Caring for Dying Patients Without Assisted Suicide

If there is any doubt that the legalization of assisted suicide has changed the ethos of medicine, that question should be settled by Craig and Dzeng’s article, “How Should Physicians Care for Dying Patients with Amyotrophic Lateral Sclerosis?” As psychiatrists and ethicists, we appreciate Craig and Dzeng’s attempt to highlight some central ethical issues involved in end-of-life care. However, we are deeply troubled by the article’s implicit message: namely, that physicians are acting ethically when they help patients kill themselves in such a way as to avoid legal liability. In our view, that self-serving calculation serves physicians’ interests—not patients’ well-being. We are also troubled by several critical omissions in the fictional Dr S’s evaluation and clinical management of “Donald”—a patient with amyotrophic lateral sclerosis (ALS) and extreme physical limitations who is requesting what the American College of Physicians rightly terms “physician-assisted suicide” (PAS).1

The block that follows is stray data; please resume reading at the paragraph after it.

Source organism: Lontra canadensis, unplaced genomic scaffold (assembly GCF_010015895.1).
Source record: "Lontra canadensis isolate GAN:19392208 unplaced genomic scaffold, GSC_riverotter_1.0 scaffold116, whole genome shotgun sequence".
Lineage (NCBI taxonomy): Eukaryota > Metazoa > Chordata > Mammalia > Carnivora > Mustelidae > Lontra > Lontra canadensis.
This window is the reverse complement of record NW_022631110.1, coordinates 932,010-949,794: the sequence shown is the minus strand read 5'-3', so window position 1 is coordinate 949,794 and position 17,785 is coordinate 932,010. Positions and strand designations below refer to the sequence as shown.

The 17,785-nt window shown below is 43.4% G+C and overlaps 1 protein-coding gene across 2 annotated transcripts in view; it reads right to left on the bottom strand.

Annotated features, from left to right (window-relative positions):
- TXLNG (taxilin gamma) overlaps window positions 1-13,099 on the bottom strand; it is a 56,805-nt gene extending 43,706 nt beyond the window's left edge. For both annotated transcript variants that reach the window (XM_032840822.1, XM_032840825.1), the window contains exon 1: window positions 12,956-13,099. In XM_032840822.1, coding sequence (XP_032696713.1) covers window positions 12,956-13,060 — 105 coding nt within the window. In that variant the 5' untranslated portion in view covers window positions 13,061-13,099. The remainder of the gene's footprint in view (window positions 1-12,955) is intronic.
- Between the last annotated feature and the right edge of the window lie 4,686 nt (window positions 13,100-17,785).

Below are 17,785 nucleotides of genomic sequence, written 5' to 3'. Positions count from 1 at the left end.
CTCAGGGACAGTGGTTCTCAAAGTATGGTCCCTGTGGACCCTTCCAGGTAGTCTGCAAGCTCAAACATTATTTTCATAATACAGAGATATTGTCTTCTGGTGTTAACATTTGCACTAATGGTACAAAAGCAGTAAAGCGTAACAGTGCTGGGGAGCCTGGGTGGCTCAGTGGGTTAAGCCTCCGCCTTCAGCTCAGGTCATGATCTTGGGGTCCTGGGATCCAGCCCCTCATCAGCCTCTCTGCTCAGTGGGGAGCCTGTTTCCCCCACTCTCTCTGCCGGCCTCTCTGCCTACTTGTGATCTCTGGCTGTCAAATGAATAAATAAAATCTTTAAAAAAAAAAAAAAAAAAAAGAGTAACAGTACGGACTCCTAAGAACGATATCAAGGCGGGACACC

In the case, Dr S worries that despite these extreme physical limitations, Donald might somehow still be able to kill himself in a protracted or violent way, and he considers a lethal prescription to be an acceptable alternative means of death. Some proponents of assisted suicide assert that patients who seek medically assisted death are so determined to die that they will merely find another method if denied a prescription. Jones and Paton2tested this method-substitution theory and found, on the contrary, that having an assisted suicide law on the books did nothing to reduce the rate of “natural” (ie, nonassisted) suicides. States that offered physician-assisted suicide had no reduction in nonassisted suicides.2 Conversely, states without assisted suicide laws had similar increases in nonassisted suicides as states with the laws.2 However, having an assisted suicide law on the books does increase total state suicide rates by 11.79% when a range of factors are controlled for.2 Indeed, evidence from Oregon suggests there might be a “contagion” effect, owing to highly publicized cases of PAS, such as that of Brittany Maynard.3

Read more at AMA Journal of Ethics…

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